Monday, 23 April 2018

St George's Day 2018

I have only minutes to make my annual post in honour of St. George's Day.

Busy with long walks, printmaking with students, the whirl of the morris, baking, squash, coastwatch and plumbing, I didn't put the time in for my national saint until about an hour ago.

Well, before the day ends, here it is, torn from the pages of the local paper of my mind.

Hooray for England and Saint George!

Friday, 30 March 2018

Hot Cross Buns

Buns as tiles.
Easter is imminent. It wasn't when I started thinking about hot cross buns.

Medieval clay tiles are a favourite feature of a trip to many cathedrals. They're in countless churches, abbeys, palaces, castles and sundry other edifices in the heritage oeuvre. The ones that I know best are at the east end of Winchester Cathedral. Some are in carpets of a repeating pattern; others patches are a jumble of motifs.

Last May I learnt a bit about the process behind medieval tiles at a one-day medieval tilemaking course - run by the Company of Artisans, at Weald & Downland Museum in Sussex. I got to reproduce a historical design and make a few tiles of my own.

All through the day, the tiles made me think of food. In their unfired raw clay form, they looked like chocolate slabs. Fired and unglazed they looked like the best gingerbread. In a glossy ensemble they reminded me of batches of buns. It's since then that I've been thinking about buns and how to make them look like medieval tiles.


Winchester Cathedral tiles
from my fish-eye phase.
I'm no great baker and my experience with yeast is limited, so don't expect too much. Improving something over several attempts is something of a new experience.

I focused on the topping (which is a piped mixture of flour and water and some colouring) but in each batch I tinkered with the spices and orange rind and the balance of fruit (NB. 80s funk band?).

Here are the developmental stages that have formed a wave, torrent, barrage, parade, season and surfeit of buns: my bunsperimentation.


Touching but not close enough.
(I'm not showing you the first batch)

A repeating tile pattern, before baking - and a little too tight.

Slow piping work, copying a section of Winchester's tiles.

Browned and blobby and in need of refinement.

The final batch isn't the apotheosis of the fine art bun but it's my last before Easter and I dug a duvet cover out for presentation, so here's the peak of my medieval encaustic tile hot cross bun phase for 2018.

The ultimate (if unglazed) bun batch.

There aren't any crosses (although some designs have certain elements in fours or fives, which can have a religious significance) and a lot of the time the buns weren't warm - so perhaps they should be "not cross buns".

Excuse the crushing wit and excuse my excursion into recipe blog territory. Happy Easter and enjoy your hot and/or cross buns!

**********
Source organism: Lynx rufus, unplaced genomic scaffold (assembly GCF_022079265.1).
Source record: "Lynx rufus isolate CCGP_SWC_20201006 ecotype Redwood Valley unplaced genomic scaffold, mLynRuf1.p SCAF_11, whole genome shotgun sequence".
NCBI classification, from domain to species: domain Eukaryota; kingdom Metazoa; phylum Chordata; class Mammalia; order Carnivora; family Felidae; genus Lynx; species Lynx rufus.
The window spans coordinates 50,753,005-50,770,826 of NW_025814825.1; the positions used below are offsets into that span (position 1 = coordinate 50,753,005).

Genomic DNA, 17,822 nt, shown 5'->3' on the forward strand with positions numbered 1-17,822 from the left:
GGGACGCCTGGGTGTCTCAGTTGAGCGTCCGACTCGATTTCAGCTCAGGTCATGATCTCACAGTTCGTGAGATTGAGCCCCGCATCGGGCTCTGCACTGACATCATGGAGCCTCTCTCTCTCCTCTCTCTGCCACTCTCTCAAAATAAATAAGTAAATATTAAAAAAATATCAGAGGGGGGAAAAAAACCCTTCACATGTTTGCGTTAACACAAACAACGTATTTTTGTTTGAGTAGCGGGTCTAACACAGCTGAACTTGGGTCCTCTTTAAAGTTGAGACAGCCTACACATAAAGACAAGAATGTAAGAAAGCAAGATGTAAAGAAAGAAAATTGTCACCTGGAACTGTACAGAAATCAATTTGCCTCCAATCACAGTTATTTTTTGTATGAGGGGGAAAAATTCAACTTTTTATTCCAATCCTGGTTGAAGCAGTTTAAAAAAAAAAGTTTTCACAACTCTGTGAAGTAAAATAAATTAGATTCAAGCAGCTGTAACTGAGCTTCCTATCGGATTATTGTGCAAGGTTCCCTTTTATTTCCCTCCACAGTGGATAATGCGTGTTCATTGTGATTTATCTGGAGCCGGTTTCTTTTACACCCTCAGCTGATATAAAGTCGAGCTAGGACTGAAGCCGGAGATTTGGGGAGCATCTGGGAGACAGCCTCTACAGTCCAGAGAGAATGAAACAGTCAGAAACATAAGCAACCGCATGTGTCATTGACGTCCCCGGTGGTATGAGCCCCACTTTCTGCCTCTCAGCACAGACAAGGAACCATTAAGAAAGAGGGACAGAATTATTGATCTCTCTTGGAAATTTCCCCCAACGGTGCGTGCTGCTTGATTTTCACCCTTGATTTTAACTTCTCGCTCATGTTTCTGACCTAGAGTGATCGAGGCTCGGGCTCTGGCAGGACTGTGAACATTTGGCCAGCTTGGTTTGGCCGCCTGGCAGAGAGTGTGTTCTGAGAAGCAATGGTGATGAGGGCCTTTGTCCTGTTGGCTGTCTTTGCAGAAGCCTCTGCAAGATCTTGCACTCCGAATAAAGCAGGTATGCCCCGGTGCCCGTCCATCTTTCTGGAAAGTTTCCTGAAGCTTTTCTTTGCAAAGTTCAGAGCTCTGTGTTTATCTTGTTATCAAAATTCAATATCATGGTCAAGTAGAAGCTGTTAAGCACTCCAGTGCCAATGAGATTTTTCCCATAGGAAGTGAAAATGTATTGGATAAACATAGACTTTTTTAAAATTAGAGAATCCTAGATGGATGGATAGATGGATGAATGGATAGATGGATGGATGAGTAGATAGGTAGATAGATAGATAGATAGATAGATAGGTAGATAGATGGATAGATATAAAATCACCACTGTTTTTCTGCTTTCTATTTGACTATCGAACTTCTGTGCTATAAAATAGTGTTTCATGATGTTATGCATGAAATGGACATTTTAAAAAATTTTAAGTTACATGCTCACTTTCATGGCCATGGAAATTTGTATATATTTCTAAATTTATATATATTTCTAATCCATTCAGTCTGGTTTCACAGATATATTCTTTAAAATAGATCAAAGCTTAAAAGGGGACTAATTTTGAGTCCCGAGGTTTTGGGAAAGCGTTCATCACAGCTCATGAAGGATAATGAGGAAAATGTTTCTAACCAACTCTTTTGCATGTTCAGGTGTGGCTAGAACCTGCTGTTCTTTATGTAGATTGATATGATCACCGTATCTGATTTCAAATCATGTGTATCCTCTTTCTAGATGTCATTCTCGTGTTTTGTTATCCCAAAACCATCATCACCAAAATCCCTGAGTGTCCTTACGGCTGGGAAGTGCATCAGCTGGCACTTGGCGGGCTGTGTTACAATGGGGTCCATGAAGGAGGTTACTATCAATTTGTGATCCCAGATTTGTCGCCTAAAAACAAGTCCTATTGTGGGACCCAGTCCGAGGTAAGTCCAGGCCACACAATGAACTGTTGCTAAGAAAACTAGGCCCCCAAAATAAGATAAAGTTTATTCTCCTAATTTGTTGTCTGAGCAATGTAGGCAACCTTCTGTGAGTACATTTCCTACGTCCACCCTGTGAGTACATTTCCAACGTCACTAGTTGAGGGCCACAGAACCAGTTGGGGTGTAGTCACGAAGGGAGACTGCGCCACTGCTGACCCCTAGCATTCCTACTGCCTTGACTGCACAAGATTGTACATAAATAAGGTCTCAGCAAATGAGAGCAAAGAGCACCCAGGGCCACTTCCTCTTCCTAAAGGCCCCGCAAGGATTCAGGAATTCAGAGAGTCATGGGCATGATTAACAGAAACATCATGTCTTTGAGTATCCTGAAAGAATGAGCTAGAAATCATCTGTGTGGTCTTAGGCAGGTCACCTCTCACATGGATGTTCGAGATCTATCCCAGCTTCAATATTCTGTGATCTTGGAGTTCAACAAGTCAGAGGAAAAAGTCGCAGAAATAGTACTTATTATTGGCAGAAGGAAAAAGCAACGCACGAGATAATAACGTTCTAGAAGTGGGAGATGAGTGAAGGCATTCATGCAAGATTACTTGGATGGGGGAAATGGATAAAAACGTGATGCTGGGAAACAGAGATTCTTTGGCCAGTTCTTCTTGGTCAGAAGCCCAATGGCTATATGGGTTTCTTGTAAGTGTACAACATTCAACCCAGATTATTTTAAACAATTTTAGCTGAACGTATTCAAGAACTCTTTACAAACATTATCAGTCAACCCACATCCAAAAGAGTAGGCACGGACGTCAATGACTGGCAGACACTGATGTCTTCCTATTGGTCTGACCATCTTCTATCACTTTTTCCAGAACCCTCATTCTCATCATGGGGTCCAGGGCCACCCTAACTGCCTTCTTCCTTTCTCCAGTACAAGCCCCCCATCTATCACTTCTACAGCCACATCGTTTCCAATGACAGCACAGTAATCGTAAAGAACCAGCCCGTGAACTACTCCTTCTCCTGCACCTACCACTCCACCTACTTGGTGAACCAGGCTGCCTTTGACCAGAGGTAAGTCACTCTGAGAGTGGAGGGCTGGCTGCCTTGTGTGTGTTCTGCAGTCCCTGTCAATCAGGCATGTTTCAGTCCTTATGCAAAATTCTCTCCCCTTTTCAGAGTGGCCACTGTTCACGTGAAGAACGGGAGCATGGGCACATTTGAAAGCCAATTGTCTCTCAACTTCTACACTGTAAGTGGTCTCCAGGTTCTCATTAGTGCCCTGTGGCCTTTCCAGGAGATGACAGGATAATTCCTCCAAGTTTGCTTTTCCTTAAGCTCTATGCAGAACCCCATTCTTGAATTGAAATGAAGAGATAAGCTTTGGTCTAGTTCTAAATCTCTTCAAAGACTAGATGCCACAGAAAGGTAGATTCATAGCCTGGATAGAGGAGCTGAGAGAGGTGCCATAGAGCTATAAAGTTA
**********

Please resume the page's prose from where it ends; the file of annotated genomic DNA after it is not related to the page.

My tiles after glazing and firing by the Company of Artisans.

Thursday, 1 February 2018

Caper, Caper, Clash

The year since I took up morris dancing has been long enough only to encounter a fraction of its tradition and lore.  There's a deep mine of colourful customs; a wealth of very specific and subtle differences.  It has linked up titbits of folk history half-remembered from museums and children's books.  I'll be a beginner for a long time.

This week the year's complement of dancing events begins - at least for me.  I'm going to a school hall in Hampshire to see bunch of morris sides from across the south, many of whom I hadn't heard of despite the many events last year.
Twelve morris men... who will know what I got wrong!

I'd like to get the quirks and character down in ink on paper.  Sketching at an event is a laudable aim but not for me and not for a night of drink and dance.  What I like better is a good stint of research and time to think of things to pick out and fit in.

Here's my page showing the sides who I was told may be represented on the night.  I combed through pictures and group websites for the specifics of each group's kit and colours.  The result is a bunch of made-up figures, not real people from photos.

This sort of thing helps me to learn what's what in a complex oeuvre.  I feel a bit more prepared for what I'll see, even if things turn out to be wrong (such as Winchester's eight-foot jig champ).  It's no document, just a cheerful array of ribbons and bells, hats festooned with flowers and tin badges, tabards, baldricks and belchers.



Bonus list:  some of the best names of dances from Lionel Bacon's "A Handbook Of Morris Dances", known as "The Black Book":
Bare-footed QuakerBluff King HalBuffoonCaptain With His WhiskersCurly-headed PloughboyDevil Among The TailorsGallant HussarHunting The SquirrelLollipop ManLumps Of Plum PuddingOld Woman Tossed Up In A BlanketRoast BeefShave The DonkeySwaggering BoneyThree Jolly Black SheepskinsTravel By SteamWalk Of The 2d PostmanWebley Twizzle